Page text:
A related question is whether and to what extent there was intra-industry trade, hence exports and imports of the same products in a given year. In Figure 3, we separate non-manufacturing from manufacturing trade to show what share of trade is intra-industry, varying the level of aggregation from sectors (1-digit SITC) to products (5-digit SITC).
Figure 3 Intra-industry trade
Note: Intra-industry trade in percent of total trade, Figure 3A: SITC sectors 0 to 4. Figure 3B: SITC sectors 5 to 8.
Source: Own calculations.
We find that even at the product-level, intra-industry trade accounts for between a quarter and a third of all trade, in manufacturing and non-manufacturing. Zooming into this more closely, we find that intra-industry trade was more prominent for rich economies, i.e. mostly with European trade partners.
Overall, our evidence suggests that simple classical trade models that focus on differences between countries miss crucial aspects of the first globalisation. Once disaggregated trade data becomes available, we see that most of the growth in imports and exports was due not to an increase in the value of trade in specific products between trade partners, but to growth in the number of products and trade partners. Our new evidence for Germany is in line with similar findings for Belgium before 1914 (Huberman et al. 2017) and Japan before 1914 (Meissner and Tang 2017, 2018). Such growth along the extensive margin may have been driven by changes in trade costs due to improved transportation technology, by rising incomes, or may reflect strategies to differentiate products by branding and quality. But together with the evidence on large-scale intra-industry trade, this suggests that heterogeneity within countries and industries should be systematically taken into account.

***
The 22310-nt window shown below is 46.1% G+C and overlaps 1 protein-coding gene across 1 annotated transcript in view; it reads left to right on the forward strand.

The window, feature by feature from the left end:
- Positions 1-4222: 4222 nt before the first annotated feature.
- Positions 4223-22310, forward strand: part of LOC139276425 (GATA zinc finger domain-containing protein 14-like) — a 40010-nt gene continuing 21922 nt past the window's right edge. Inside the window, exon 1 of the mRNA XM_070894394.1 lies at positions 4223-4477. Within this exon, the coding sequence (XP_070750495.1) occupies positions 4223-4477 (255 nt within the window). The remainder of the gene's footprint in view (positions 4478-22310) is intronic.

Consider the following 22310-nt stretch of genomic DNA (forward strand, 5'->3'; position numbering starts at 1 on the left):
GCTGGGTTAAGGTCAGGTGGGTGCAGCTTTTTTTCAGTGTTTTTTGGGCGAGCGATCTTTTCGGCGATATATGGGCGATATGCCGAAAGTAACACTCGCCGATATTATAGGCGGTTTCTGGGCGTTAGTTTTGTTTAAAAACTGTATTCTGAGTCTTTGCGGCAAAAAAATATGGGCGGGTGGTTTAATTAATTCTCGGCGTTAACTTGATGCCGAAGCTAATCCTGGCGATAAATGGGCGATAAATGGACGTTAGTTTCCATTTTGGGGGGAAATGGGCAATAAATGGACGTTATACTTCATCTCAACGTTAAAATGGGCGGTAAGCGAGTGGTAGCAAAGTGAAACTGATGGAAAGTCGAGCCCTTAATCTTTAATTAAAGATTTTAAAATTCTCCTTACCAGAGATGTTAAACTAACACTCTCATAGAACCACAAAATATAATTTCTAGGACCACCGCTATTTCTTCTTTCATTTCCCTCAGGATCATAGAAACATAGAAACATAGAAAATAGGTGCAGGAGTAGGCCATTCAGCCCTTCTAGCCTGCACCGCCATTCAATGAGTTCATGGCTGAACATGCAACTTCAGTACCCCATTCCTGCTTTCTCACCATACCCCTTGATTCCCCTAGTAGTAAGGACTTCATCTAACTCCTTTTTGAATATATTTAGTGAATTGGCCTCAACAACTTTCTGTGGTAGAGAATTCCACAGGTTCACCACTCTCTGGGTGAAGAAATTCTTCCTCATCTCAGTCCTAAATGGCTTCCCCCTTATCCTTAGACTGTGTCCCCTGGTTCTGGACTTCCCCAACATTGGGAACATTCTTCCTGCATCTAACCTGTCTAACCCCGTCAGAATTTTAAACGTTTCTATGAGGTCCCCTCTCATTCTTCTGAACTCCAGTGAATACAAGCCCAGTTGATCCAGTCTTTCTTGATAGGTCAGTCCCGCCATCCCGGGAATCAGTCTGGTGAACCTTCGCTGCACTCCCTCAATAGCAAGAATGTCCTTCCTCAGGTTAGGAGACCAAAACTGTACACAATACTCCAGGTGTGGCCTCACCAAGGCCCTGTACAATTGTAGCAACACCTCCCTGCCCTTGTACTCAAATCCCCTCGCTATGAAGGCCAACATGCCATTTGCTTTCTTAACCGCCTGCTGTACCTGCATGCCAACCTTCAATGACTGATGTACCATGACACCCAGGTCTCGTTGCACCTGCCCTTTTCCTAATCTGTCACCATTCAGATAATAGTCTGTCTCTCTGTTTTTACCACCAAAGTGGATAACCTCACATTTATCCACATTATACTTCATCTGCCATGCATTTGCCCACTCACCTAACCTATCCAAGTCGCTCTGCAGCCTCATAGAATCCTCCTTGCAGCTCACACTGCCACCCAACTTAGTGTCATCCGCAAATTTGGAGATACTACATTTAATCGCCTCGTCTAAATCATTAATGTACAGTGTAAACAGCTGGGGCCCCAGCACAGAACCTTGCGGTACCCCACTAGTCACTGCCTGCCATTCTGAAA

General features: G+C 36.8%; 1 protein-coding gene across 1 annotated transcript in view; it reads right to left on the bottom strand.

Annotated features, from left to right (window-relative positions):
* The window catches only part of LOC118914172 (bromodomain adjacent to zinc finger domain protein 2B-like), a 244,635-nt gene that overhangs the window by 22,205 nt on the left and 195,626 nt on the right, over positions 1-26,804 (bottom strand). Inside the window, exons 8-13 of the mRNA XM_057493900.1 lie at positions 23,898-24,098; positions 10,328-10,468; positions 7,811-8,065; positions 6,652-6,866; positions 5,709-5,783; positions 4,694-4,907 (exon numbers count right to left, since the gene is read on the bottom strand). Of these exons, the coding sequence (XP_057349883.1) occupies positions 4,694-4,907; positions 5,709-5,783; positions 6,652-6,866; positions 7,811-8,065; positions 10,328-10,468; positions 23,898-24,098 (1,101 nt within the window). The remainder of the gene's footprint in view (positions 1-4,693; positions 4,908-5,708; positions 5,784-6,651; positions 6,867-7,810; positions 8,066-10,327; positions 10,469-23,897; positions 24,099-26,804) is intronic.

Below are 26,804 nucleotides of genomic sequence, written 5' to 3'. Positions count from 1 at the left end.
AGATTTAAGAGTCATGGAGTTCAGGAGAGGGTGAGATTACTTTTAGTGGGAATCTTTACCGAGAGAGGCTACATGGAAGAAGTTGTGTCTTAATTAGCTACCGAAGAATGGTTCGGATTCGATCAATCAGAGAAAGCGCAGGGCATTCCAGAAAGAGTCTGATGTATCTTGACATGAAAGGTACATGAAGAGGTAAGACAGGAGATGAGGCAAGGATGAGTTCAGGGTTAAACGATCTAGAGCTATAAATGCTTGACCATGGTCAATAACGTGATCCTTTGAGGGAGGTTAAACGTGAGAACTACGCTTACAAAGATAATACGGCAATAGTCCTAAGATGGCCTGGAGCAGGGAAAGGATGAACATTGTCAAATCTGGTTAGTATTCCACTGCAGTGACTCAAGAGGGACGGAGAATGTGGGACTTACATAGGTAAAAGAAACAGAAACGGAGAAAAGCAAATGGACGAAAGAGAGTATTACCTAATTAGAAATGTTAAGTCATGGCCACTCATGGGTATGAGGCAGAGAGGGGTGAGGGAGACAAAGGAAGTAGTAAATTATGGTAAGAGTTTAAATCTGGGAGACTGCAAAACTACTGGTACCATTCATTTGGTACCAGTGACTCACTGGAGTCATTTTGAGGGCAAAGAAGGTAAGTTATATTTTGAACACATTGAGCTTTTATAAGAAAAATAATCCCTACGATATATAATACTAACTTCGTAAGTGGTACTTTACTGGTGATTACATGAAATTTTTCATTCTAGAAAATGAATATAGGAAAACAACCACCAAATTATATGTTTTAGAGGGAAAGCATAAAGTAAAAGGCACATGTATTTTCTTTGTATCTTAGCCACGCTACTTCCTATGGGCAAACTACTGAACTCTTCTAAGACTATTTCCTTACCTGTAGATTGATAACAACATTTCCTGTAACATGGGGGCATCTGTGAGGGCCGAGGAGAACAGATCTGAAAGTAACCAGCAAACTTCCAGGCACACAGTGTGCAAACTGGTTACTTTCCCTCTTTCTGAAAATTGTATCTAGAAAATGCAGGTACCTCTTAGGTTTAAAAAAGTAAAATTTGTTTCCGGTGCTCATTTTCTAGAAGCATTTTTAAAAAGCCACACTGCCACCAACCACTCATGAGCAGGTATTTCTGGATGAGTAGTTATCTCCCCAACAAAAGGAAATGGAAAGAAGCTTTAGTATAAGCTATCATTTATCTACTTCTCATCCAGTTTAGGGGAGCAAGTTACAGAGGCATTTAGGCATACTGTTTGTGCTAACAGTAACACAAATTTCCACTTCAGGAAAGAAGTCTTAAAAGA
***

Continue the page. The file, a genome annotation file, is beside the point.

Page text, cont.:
Still, classical trade models are obviously not dead. At a very broad level, they seem to capture how countries specialised before 1914 – after all, they were invented to capture exactly this. Germany did specialise in manufacturing products, while agriculture in Germany and elsewhere in Europe was increasingly exposed to import competition: the ‘European grain invasion’ (O’Rourke 1997) was very real. Farmers responded either by giving up and leaving agriculture, lobbying for protection, or shifting to different products (Suesse and Wolf 2020). To us this suggests thinking about globalisation along the lines of a hybrid model such as Bernard et al. (2007) that combines comparative advantages at the country-level with heterogeneity at the firm-level. Doing so might have far-reaching implications for our interpretation of the costs and benefits, the winners and losers, and hence for the political economy of globalisation. With more disaggregated trade data available for more countries – hopefully in standardised and comparable form – this is opening the door for a new understanding of the history of globalisation. With Oscar Wilde: “The one duty we owe to history is to rewrite it.”